In one aspect of the invention, multilevel copper interconnects, including metal lines and via holes, are fabricated on a wafer. Initially, a thin seed layer of copper oxide is deposited over the wafer. After defining the metal line pattern by standard optical lithography, the exposed copper oxide is converted to copper using an ultra-violet photo reduction method. Afterwards, a copper film is deposited using electroless plating or chemical vaporization deposition (CVD) and a planar surface is thereby provided. In the next step, via holes are fabricated using conventional methods such as via hole lithography, and a second layer of copper oxide is deposited in a manner similar to the first. As with the first copper layer, a planar surface is provided for subsequent layers.
As a result, multilevel interconnect structures with as many metal layers as desired can be manufactured by repeating the process, and without the need for CMP. One key advantage of using copper oxide in lieu of copper as the seed layer is the potentially high manufacturing yield in ICs. If a pure copper seed layer is used, a native copper oxide may form on the surface of the wafer depending upon how long the wafer is exposed to the air. This makes reproducibility an issue unless an additional step of removing the copper oxide is performed.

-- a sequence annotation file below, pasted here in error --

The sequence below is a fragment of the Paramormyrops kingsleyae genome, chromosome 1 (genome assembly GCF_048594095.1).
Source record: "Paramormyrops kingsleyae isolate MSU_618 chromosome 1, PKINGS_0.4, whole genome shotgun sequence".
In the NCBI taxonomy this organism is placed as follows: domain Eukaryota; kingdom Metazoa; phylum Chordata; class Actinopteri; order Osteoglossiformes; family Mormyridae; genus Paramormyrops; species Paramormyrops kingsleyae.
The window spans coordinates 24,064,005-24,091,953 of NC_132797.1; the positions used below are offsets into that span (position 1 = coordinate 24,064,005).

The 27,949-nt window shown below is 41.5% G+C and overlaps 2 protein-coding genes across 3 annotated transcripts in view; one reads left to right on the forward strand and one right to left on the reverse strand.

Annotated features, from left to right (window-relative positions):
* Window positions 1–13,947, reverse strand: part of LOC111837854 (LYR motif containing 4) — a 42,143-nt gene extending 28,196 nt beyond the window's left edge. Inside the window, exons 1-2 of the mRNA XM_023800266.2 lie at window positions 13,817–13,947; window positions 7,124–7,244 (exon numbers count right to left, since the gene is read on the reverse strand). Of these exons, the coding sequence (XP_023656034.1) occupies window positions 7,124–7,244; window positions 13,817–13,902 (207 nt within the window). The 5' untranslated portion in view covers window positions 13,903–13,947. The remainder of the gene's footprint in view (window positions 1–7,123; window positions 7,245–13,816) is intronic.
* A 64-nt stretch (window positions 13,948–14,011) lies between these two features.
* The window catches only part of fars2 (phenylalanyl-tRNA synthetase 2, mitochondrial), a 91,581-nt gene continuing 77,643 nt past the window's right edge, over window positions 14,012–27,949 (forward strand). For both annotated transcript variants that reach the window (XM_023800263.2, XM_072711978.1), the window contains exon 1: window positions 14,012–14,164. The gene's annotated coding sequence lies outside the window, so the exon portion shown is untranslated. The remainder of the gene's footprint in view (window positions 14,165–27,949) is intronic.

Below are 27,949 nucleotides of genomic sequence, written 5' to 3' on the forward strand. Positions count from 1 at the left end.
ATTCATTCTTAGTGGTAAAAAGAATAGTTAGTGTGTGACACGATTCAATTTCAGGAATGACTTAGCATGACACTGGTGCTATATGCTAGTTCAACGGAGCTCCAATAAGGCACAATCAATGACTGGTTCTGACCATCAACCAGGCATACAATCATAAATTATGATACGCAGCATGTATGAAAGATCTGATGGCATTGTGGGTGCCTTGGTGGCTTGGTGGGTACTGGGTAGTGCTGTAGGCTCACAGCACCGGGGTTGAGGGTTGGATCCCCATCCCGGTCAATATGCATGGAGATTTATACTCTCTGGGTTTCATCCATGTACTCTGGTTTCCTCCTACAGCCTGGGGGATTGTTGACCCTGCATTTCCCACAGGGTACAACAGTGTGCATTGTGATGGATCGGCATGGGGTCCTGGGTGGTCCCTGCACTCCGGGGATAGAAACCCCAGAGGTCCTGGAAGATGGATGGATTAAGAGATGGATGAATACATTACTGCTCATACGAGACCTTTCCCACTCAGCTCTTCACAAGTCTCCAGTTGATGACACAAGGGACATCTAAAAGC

FIGS. 1-5 are cross-sectional views illustrating the exemplary method for manufacturing multilevel metal interconnects for ultra large-scale integration.
FIG. 6 is a cross-sectional view of an alternate embodiment of the invention.
In accordance with the exemplary method of the present invention, a method of fabricating multilevel copper interconnects for Ultra Large Scale Integration (ULSI) will be described. It is proposed to use a thin copper oxide film as the seed layer to fabricate the desired multilayer interconnect structure. Previously, the fabrication of electrolessly deposited copper lines using copper oxide as the seed layer was described in co-assigned patent applications entitled “CONDUCTIVE MATERIAL PATTERNING METHODS,” Micron Docket No. 99-0671 and “REMOVAL OF COPPER OXIDES FROM INTGRATED INTERCONNECTS,” U.S. patent application No. 09/484,683, which are incorporated herein by reference.
The embodiments, offered not to limit but only to exemplify and teach concepts of the invention, are shown and described in sufficient detail to enable those skilled in the art to implement or practice the invention. Thus, where appropriate to avoid obscuring the invention, the description may omit certain information known to those of skill in the art.
FIGS. 1-5 show a number of cross-sectional views, which taken collectively and sequentially, illustrate an exemplary method of making multilevel interconnects for ULSI. As shown in FIG. 1, the method begins with a semiconductor wafer 210. It can be appreciated that the semiconductor wafer 210 may be at any stage of fabrication. A thin layer of a copper oxide 220, in the thickness range of 10 to 30 nm, is deposited on the surface of the semiconductor wafer 210. While copper and copper oxide are disclosed herein to fabricate multilevel interconnects, it can be appreciated that other metals and their oxides, such as platinum and palladium, for example, are also well suited for use in the disclosed method.